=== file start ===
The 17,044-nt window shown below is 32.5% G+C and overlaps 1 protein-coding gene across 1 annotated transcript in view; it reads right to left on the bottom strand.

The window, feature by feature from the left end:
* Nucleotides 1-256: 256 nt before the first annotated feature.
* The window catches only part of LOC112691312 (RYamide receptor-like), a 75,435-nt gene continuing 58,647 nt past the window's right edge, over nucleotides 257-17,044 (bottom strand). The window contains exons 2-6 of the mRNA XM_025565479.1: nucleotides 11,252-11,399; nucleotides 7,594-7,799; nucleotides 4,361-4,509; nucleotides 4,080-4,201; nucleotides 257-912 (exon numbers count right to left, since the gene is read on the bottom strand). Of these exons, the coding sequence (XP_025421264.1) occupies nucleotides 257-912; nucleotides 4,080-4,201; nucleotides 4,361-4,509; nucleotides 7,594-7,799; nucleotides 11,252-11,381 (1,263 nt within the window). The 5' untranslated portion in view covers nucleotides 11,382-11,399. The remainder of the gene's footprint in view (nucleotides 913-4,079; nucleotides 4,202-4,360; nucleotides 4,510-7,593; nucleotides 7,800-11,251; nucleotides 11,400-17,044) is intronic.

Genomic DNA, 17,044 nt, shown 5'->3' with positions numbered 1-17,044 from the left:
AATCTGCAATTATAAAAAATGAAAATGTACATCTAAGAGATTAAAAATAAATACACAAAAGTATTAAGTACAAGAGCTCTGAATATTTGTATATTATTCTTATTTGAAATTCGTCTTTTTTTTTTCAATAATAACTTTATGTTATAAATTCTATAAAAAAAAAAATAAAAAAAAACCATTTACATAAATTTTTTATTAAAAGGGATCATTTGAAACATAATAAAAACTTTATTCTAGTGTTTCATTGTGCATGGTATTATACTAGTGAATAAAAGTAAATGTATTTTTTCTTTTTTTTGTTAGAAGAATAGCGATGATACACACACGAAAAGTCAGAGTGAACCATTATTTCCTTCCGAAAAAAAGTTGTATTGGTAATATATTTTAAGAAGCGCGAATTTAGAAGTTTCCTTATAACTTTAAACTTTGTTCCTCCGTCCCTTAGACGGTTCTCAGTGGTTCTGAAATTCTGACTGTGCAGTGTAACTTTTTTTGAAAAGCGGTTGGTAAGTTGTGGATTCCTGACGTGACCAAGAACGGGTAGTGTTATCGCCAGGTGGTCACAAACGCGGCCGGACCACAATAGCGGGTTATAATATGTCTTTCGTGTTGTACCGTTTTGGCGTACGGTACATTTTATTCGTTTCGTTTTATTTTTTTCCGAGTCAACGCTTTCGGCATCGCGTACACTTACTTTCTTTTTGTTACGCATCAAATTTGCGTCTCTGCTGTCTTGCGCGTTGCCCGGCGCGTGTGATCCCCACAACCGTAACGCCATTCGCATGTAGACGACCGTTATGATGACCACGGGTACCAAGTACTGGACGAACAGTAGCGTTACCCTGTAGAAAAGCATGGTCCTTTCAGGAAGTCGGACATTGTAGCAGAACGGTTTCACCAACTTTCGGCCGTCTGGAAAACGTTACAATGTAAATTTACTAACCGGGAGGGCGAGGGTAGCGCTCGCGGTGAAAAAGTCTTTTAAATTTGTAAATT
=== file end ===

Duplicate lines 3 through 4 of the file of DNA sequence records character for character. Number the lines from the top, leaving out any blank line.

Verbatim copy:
* Nucleotides 1-256: 256 nt before the first annotated feature.
* The window catches only part of LOC112691312 (RYamide receptor-like), a 75,435-nt gene continuing 58,647 nt past the window's right edge, over nucleotides 257-17,044 (bottom strand). The window contains exons 2-6 of the mRNA XM_025565479.1: nucleotides 11,252-11,399; nucleotides 7,594-7,799; nucleotides 4,361-4,509; nucleotides 4,080-4,201; nucleotides 257-912 (exon numbers count right to left, since the gene is read on the bottom strand). Of these exons, the coding sequence (XP_025421264.1) occupies nucleotides 257-912; nucleotides 4,080-4,201; nucleotides 4,361-4,509; nucleotides 7,594-7,799; nucleotides 11,252-11,381 (1,263 nt within the window). The 5' untranslated portion in view covers nucleotides 11,382-11,399. The remainder of the gene's footprint in view (nucleotides 913-4,079; nucleotides 4,202-4,360; nucleotides 4,510-7,593; nucleotides 7,800-11,251; nucleotides 11,400-17,044) is intronic.